Processing “The New Norm” after Ostomy Surgery
I have a love-hate relationship with the phrase "the new norm". It's a bit like marmite, many either love it or hate it. Only it's a little different. You can love it one day and hate it the next.
I 100 percent know, accept, and acknowledge that my two ostomies saved my life, and for the most part that is all I need to live with them as a permanent part of my body and part of my life from here on in.
There are of course advantages to having a stoma.
Years of UTIs
Prior to my bladder cancer diagnosis and my ostomy surgery as a result of this, I suffered years of UTIs, disturbed sleep, and always looking for where the next restroom was due to the sudden urge to empty my bladder.
I know now that in my case, these repeated infections all lead to bladder cancer.
Now, a sense of contentment
Now I never have that urgency and overall, I now sleep really well. I hook up to a night bag at bedtime which saves me from getting up during the night.
I can now go on weekends away with my husband and not have to stop at every service stop to go to the restroom during the automobile journey.
For the days when things are going well in general with no work or family stresses and no stoma leaks, I am content. There are positives and the fact they were life-saving shines bright in my head like a star in the sky on a clear evening.
I feel a sense of contentment. A sense of peace. Overall grateful that the medical advances we are fortunate to have today along with the skills of an amazing medical team, allowed me to still be here.
Processing after ostomy surgery
Then there are the other days. The days when I don't want my "new norm". I am now 4 years into my life with two ostomies but in many ways, it is still feeling early in my overall journey.
A relatively new ostomate recently asked me if I found other health issues, even a simple cold, was harder to deal with since my ostomy creation. The answer is a resounding, YES!
In the initial months, post-ostomy surgery, your body is still healing inside. They say it is at least a year, others say a month for every hour you were on the operating table for your body to recover.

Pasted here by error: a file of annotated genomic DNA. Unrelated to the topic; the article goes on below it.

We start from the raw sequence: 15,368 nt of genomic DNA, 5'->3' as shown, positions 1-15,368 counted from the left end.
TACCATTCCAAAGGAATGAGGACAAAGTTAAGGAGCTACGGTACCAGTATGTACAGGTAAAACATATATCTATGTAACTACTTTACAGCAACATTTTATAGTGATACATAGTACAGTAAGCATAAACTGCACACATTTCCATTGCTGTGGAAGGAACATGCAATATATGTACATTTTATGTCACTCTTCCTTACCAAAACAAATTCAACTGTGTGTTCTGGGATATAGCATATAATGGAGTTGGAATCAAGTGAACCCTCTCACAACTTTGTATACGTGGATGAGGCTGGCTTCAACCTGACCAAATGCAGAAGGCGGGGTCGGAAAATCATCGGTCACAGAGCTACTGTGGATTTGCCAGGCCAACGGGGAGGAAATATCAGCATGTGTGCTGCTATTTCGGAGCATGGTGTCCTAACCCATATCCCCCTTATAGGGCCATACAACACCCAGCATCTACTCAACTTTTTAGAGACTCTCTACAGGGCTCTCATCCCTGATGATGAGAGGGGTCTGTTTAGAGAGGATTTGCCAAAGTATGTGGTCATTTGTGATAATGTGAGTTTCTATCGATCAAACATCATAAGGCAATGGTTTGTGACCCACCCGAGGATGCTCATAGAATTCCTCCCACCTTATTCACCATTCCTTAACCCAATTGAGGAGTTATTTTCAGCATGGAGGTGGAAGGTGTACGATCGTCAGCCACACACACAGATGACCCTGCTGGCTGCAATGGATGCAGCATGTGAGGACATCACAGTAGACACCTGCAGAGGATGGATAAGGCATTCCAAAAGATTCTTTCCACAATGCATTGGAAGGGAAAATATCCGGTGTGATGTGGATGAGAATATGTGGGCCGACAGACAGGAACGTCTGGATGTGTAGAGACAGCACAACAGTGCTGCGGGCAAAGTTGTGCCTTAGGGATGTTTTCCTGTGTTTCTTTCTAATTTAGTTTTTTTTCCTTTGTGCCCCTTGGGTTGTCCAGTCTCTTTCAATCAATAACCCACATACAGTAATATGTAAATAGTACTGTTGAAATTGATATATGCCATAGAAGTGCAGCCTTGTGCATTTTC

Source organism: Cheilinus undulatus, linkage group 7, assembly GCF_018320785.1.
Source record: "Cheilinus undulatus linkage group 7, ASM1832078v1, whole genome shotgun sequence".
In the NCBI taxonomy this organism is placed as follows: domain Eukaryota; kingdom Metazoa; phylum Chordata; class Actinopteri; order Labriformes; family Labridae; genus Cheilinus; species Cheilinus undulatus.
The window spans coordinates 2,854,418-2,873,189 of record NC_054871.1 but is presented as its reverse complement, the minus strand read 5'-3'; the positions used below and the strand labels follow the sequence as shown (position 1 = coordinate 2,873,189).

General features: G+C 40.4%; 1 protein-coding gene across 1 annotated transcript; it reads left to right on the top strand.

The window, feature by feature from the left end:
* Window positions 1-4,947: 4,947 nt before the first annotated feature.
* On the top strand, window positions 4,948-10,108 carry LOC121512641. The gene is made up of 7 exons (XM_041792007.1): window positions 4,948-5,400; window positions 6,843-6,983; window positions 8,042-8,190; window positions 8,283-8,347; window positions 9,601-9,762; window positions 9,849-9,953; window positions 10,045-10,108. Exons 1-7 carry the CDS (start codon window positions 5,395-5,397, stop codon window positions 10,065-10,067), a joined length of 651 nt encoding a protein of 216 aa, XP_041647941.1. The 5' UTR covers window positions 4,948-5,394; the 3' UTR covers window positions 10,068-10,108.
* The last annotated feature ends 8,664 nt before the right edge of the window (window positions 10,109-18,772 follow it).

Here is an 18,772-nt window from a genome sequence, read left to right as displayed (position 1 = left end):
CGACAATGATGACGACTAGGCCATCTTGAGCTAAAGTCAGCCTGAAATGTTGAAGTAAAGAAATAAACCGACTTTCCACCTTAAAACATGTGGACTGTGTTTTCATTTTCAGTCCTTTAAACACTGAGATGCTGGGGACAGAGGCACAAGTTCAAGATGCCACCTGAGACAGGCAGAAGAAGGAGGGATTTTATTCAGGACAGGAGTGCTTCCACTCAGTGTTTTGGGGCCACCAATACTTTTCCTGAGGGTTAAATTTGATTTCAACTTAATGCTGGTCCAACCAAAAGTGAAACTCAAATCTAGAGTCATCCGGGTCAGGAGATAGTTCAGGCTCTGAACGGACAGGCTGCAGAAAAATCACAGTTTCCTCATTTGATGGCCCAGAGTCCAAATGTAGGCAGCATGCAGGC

It gets easier over time for sure but to this day, I still feel other medical issues, even those relatively small, are harder to deal with. As well as the physical recovery, there is the emotional recovery. For me, the emotional recovery took the longest.
Bad days are different now
On the days when my ostomy leaks or I have a bad day at work, it is harder than a bad day was before my surgery.
It brings it all back home. I feel very much "why me?" For a moment, I resent people who live a life without an ostomy. Those people for who something as normal as going to the bathroom is not given a second thought.
I want to shout out and tell people who are complaining about small and insignificant things, "Let me tell you what I have to deal with daily!"
Over time I have identified that while anyone having gone through a cancer journey has flashbacks and reminders of diagnosis, treatment, and all they went through.
I see my ostomy bags several times a day, it is often hard to try and put all I went through and the reason why to the back of my mind.
Finding equilibrium, the emotional recovery
Of course, these moments and days pass. I once again find an equilibrium. I once again remember the positives. I remember that yes, I went through a very traumatic time physically and emotionally, but I have so much to be grateful for.
I am once again the boss, and the ostomies must fit in with my life and not the other way around. Once again, I rock my two stomas!
Do friends and family ask about your bladder cancer?